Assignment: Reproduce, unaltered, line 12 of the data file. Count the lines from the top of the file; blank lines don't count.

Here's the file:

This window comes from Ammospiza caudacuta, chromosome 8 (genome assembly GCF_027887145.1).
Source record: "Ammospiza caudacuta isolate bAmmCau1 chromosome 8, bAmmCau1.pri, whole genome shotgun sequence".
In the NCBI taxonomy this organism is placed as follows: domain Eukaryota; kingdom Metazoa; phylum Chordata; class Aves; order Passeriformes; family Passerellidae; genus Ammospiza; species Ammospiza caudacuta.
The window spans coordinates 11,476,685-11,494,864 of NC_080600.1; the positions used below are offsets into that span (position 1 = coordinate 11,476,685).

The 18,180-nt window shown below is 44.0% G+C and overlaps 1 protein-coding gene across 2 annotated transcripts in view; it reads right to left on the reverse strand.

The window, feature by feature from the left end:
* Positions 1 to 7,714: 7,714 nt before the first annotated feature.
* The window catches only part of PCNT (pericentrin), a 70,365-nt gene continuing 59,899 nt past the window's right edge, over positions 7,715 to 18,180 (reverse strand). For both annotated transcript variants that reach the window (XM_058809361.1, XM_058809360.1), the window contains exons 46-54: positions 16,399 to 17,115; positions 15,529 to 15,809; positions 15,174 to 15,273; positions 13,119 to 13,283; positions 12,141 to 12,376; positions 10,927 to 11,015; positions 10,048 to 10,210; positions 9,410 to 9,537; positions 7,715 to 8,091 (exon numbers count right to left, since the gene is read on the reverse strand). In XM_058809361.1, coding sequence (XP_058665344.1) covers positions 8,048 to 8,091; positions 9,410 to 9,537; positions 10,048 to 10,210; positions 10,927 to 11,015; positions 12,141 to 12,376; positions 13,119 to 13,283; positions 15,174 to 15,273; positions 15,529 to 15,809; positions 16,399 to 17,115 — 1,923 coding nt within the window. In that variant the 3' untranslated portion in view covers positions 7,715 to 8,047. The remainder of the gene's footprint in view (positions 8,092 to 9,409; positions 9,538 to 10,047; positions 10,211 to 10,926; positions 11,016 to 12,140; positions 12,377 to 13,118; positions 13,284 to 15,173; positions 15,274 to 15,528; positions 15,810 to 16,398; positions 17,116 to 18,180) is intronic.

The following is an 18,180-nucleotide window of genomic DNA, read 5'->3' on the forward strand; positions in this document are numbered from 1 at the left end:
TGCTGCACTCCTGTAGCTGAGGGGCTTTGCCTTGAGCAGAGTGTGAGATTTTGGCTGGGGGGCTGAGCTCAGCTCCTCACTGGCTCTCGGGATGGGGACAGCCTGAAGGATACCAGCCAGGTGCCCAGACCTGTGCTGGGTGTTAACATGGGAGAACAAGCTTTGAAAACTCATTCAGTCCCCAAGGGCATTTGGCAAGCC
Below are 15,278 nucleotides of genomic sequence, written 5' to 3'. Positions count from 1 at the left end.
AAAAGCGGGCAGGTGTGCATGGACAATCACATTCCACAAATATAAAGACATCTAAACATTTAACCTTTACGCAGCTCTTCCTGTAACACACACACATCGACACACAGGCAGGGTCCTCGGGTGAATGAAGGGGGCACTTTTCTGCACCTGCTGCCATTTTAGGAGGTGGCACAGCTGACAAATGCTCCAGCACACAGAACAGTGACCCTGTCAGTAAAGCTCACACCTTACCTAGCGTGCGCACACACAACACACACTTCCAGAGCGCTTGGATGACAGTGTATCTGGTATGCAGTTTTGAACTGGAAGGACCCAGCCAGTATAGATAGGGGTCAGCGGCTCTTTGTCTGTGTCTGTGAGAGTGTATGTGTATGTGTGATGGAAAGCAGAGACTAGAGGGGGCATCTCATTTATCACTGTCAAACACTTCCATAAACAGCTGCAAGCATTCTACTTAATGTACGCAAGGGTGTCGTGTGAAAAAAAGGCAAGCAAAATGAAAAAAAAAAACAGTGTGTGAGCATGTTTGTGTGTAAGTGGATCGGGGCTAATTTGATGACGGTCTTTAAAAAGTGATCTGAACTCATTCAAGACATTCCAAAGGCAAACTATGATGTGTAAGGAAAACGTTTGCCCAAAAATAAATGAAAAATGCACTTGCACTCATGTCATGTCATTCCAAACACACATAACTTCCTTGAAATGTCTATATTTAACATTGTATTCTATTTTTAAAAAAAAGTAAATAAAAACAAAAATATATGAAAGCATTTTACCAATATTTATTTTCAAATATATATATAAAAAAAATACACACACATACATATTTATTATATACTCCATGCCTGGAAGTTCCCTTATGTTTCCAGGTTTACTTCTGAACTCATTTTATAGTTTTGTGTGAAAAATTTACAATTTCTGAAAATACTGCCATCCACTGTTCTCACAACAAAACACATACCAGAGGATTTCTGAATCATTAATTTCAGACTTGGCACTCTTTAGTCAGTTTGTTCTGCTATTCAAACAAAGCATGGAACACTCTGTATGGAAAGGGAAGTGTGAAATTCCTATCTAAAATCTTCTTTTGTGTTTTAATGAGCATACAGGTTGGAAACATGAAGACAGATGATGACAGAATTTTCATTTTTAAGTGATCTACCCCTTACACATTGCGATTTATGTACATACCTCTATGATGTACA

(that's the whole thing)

AAAAGCGGGCAGGTGTGCATGGACAATCACATTCCACAAATATAAAGACATCTAAACATTTAACCTTTACGCAGCTCTTCCTGTAACACACACACATCGACACACAGGCAGGGTCCTCGGGTGAATGAAGGGGGCACTTTTCTGCACCTGCTGCCATTTTAGGAGGTGGCACAGCTGACAAATGCTCCAGCACACAGAACAGTGACCCTGTCAGTAAAGCTCACACCTTACCTAGCGTGCGCACACACAACACACACTTCCAGAGCGCTTGGATGACAGTGTATCTGGTATGCAGTTTTGAACTGGAAGGACCCAGCCAGTATAGATAGGGGTCAGCGGCTCTTTGTCTGTGTCTGTGAGAGTGTATGTGTATGTGTGATGGAAAGCAGAGACTAGAGGGGGCATCTCATTTATCACTGTCAAACACTTCCATAAACAGCTGCAAGCATTCTACTTAATGTACGCAAGGGTGTCGTGTGAAAAAAAGGCAAGCAAAATGAAAAAAAAAAACAGTGTGTGAGCATGTTTGTGTGTAAGTGGATCGGGGCTAATTTGATGACGGTCTTTAAAAAGTGATCTGAACTCATTCAAGACATTCCAAAGGCAAACTATGATGTGTAAGGAAAACGTTTGCCCAAAAATAAATGAAAAATGCACTTGCACTCATGTCATGTCATTCCAAACACACATAACTTCCTTGAAATGTCTATATTTAACATTGTATTCTATTTTTAAAAAAAAGTAAATAAAAACAAAAATATATGAAAGCATTTTACCAATATTTATTTTCAAATATATATATAAAAAAAATACACACACATACATATTTATTATATACTCCATGCCTGGAAGTTCCCTTATGTTTCCAGGTTTACTTCTGAACTCATTTTATAGTTTTGTGTGAAAAATTTACAATTTCTGAAAATACTGCCATCCACTGTTCTCACAACAAAACACATACCAGAGGATTTCTGAATCATTAATTTCAGACTTGGCACTCTTTAGTCAGTTTGTTCTGCTATTCAAACAAAGCATGGAACACTCTGTATGGAAAGGGAAGTGTGAAATTCCTATCTAAAATCTTCTTTTGTGTTTTAATGAGCATACAGGTTGGAAACATGAAGACAGATGATGACAGAATTTTCATTTTTAAGTGATCTACCCCTTACACATTGCGATTTATGTACATACCTCTATGATGTACA